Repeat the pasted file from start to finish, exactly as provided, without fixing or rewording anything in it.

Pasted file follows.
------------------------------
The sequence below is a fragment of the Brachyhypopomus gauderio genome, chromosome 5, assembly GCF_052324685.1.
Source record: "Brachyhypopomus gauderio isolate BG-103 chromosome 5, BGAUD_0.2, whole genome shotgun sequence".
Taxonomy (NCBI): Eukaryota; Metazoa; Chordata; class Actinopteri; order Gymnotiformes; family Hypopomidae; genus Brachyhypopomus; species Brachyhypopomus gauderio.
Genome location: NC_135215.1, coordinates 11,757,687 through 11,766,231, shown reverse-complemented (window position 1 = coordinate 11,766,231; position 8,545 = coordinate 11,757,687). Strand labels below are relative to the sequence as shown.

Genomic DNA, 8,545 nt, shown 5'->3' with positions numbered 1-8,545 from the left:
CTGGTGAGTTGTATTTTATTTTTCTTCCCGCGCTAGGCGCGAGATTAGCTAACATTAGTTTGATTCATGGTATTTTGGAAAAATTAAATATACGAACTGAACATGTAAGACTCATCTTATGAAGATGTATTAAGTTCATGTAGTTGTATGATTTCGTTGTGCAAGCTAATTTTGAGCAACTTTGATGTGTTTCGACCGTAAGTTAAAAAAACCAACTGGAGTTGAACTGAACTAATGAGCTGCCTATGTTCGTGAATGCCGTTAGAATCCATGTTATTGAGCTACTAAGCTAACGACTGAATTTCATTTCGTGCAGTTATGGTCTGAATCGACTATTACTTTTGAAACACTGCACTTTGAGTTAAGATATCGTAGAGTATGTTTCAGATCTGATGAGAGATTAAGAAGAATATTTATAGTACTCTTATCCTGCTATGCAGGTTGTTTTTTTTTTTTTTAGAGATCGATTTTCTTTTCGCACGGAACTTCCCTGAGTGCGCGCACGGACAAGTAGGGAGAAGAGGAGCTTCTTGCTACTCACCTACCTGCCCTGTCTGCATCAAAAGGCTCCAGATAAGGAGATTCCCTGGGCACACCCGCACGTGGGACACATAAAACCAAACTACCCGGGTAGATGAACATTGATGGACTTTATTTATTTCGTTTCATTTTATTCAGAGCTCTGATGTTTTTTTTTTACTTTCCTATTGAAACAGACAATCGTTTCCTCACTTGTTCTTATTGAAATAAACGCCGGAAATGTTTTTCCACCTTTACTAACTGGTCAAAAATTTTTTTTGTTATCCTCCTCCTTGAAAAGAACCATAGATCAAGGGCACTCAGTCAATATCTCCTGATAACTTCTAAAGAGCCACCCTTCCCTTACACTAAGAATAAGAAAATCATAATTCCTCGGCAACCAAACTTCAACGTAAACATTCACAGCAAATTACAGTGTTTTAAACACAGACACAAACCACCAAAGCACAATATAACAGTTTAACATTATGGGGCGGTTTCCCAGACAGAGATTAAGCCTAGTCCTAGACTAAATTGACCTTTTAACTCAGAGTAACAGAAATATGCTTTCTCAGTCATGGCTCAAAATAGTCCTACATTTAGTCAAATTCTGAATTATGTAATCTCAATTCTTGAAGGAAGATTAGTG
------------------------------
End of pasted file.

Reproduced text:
The sequence below is a fragment of the Brachyhypopomus gauderio genome, chromosome 5, assembly GCF_052324685.1.
Source record: "Brachyhypopomus gauderio isolate BG-103 chromosome 5, BGAUD_0.2, whole genome shotgun sequence".
Taxonomy (NCBI): Eukaryota; Metazoa; Chordata; class Actinopteri; order Gymnotiformes; family Hypopomidae; genus Brachyhypopomus; species Brachyhypopomus gauderio.
Genome location: NC_135215.1, coordinates 11,757,687 through 11,766,231, shown reverse-complemented (window position 1 = coordinate 11,766,231; position 8,545 = coordinate 11,757,687). Strand labels below are relative to the sequence as shown.

Genomic DNA, 8,545 nt, shown 5'->3' with positions numbered 1-8,545 from the left:
CTGGTGAGTTGTATTTTATTTTTCTTCCCGCGCTAGGCGCGAGATTAGCTAACATTAGTTTGATTCATGGTATTTTGGAAAAATTAAATATACGAACTGAACATGTAAGACTCATCTTATGAAGATGTATTAAGTTCATGTAGTTGTATGATTTCGTTGTGCAAGCTAATTTTGAGCAACTTTGATGTGTTTCGACCGTAAGTTAAAAAAACCAACTGGAGTTGAACTGAACTAATGAGCTGCCTATGTTCGTGAATGCCGTTAGAATCCATGTTATTGAGCTACTAAGCTAACGACTGAATTTCATTTCGTGCAGTTATGGTCTGAATCGACTATTACTTTTGAAACACTGCACTTTGAGTTAAGATATCGTAGAGTATGTTTCAGATCTGATGAGAGATTAAGAAGAATATTTATAGTACTCTTATCCTGCTATGCAGGTTGTTTTTTTTTTTTTTAGAGATCGATTTTCTTTTCGCACGGAACTTCCCTGAGTGCGCGCACGGACAAGTAGGGAGAAGAGGAGCTTCTTGCTACTCACCTACCTGCCCTGTCTGCATCAAAAGGCTCCAGATAAGGAGATTCCCTGGGCACACCCGCACGTGGGACACATAAAACCAAACTACCCGGGTAGATGAACATTGATGGACTTTATTTATTTCGTTTCATTTTATTCAGAGCTCTGATGTTTTTTTTTTACTTTCCTATTGAAACAGACAATCGTTTCCTCACTTGTTCTTATTGAAATAAACGCCGGAAATGTTTTTCCACCTTTACTAACTGGTCAAAAATTTTTTTTGTTATCCTCCTCCTTGAAAAGAACCATAGATCAAGGGCACTCAGTCAATATCTCCTGATAACTTCTAAAGAGCCACCCTTCCCTTACACTAAGAATAAGAAAATCATAATTCCTCGGCAACCAAACTTCAACGTAAACATTCACAGCAAATTACAGTGTTTTAAACACAGACACAAACCACCAAAGCACAATATAACAGTTTAACATTATGGGGCGGTTTCCCAGACAGAGATTAAGCCTAGTCCTAGACTAAATTGACCTTTTAACTCAGAGTAACAGAAATATGCTTTCTCAGTCATGGCTCAAAATAGTCCTACATTTAGTCAAATTCTGAATTATGTAATCTCAATTCTTGAAGGAAGATTAGTG